This article from Ars Technica highlights the cross-pollination of my two favourite topics: Science and Gaming.
What is a video game? It is an interactive medium which takes the input of one or more players and displays the output on a computer screen or TVs. When was the first video game born? It was in the autumn of 1958 when a physicist William Higinbotham created Tennis for Two in Brookhaven National Laboratory. A dot, representing a tennis ball, flies across a primitive CRT screen whenever the player flicks the controls. The whole setup was like a glorified oscilloscope detecting erratic voltage signals.
Video games have evolved since then and became one of the biggest industries in the world. According to Entertainment Software Association, the industry sold over 24.5 billion games and generated more than $34.4 billion in revenue. There is no sign of slowing down either. Twitch.tv, the world’s largest video game streaming platform, revealed its statistics in 2016: there are 2.2 million streamers (players that broadcast their gaming session online), clocking in 292 million minutes watched online. That’s roughly equal to 555 years, big data!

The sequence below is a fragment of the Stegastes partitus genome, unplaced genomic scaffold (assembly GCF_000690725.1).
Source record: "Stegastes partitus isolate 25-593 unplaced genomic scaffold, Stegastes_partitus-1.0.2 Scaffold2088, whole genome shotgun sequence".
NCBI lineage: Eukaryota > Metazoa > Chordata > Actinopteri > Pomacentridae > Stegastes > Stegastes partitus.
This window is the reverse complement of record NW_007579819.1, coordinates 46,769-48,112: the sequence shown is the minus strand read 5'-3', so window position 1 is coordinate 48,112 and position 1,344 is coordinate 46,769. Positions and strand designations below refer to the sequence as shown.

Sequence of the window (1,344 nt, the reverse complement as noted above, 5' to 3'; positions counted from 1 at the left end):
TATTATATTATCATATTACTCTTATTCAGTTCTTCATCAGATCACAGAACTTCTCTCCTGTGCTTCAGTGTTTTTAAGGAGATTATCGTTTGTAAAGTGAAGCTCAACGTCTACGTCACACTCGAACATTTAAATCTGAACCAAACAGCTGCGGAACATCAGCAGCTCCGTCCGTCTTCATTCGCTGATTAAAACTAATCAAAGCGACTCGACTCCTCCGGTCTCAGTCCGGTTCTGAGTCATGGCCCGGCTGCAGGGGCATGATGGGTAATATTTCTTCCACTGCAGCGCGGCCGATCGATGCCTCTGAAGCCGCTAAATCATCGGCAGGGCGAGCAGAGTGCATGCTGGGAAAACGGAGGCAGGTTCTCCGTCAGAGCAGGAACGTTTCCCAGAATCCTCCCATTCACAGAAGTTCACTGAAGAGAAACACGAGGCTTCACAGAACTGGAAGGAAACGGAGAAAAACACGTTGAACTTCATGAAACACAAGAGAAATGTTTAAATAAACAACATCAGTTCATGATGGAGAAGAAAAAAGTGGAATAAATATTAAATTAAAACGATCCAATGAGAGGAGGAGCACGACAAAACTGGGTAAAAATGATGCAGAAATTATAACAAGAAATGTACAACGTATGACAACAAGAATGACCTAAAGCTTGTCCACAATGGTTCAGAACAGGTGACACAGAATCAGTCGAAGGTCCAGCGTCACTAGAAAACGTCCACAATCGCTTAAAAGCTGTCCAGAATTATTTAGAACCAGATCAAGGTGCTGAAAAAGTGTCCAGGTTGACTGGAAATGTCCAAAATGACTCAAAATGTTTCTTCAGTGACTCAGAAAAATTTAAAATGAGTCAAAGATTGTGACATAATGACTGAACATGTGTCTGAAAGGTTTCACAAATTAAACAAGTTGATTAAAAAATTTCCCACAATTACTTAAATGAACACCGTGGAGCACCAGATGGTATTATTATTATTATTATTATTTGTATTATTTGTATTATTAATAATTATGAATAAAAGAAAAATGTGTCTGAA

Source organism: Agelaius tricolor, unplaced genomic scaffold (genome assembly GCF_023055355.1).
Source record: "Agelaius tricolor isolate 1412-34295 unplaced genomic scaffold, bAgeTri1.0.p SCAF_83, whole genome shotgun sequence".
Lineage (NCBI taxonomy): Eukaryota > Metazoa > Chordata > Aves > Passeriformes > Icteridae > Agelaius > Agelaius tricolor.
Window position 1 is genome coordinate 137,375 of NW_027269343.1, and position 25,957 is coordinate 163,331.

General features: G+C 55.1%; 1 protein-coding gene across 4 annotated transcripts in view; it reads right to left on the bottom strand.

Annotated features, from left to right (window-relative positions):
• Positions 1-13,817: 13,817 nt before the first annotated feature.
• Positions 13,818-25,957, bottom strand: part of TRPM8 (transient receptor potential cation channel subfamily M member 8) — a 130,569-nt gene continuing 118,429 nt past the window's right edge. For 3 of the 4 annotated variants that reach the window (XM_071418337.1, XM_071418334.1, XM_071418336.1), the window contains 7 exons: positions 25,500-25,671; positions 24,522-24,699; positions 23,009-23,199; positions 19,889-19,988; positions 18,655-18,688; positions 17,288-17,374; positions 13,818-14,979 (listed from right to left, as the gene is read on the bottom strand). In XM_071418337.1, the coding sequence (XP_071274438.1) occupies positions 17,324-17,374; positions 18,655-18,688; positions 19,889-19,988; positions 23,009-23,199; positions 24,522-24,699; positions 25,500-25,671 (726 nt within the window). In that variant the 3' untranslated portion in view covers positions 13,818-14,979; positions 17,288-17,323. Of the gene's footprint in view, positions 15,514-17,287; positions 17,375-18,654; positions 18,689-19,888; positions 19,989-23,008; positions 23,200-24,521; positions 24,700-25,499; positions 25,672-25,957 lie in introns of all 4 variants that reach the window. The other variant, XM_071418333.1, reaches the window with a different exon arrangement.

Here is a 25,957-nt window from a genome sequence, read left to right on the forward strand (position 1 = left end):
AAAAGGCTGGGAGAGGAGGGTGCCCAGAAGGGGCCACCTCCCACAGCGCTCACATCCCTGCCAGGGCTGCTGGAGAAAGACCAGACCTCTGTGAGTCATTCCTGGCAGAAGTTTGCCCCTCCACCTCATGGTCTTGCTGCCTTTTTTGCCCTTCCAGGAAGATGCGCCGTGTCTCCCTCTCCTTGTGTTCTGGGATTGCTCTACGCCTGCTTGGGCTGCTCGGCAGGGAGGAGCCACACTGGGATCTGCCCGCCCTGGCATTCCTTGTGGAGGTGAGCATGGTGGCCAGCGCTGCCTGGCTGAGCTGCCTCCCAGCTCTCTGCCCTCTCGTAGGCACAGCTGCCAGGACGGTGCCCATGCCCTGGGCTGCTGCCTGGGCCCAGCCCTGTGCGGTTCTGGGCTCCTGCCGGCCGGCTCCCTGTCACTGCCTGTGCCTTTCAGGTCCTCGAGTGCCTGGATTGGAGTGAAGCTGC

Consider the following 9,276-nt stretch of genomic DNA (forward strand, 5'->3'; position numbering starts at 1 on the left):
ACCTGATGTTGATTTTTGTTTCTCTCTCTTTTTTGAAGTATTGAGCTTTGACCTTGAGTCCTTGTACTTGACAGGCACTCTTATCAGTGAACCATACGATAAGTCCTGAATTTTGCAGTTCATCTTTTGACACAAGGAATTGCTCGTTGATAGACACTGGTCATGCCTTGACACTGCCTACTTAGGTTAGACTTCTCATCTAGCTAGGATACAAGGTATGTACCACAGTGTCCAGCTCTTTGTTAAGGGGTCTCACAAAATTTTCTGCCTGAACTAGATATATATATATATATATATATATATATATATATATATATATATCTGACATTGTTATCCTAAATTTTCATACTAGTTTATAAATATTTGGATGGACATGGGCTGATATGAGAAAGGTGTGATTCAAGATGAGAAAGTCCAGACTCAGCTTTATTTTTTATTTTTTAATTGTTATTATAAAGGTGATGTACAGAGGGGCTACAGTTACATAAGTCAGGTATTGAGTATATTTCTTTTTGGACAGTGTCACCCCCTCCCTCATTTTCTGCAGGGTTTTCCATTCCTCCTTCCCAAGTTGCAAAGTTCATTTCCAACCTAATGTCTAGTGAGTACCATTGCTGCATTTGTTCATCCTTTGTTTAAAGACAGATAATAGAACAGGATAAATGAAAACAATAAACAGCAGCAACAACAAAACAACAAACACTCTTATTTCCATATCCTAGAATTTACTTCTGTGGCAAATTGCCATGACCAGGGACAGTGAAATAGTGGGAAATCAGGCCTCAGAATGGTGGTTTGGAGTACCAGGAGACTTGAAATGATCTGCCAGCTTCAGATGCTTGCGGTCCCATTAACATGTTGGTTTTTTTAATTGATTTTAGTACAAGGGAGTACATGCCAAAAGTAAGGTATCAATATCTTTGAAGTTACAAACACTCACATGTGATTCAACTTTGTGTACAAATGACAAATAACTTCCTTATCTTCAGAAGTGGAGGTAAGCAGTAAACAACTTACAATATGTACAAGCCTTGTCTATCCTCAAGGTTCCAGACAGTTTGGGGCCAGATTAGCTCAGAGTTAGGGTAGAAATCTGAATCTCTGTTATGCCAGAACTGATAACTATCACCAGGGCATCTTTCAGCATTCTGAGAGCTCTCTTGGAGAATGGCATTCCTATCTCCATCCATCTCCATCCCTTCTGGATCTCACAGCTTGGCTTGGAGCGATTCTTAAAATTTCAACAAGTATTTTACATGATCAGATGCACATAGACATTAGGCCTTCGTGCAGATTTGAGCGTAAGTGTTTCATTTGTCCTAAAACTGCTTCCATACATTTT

Nonetheless video games can show its productive value when used correctly. Apart from the educational value of video games in recent curriculum (Kerbal Space Program, MinecraftEdu), a few brilliant video games make use of the collaborative and problem-solving nature of the platform to solve scientific problems, for example Foldit (protein structure), EteRNA (RNA folding) and Phylo (NP-hard computational problem). It is a form of citizen science in which the general public solves a scientific problem together. One notable discovery was in 2011 where a group of players solved the structure of an enzyme critical in AIDS virus reproduction.
Game on, players!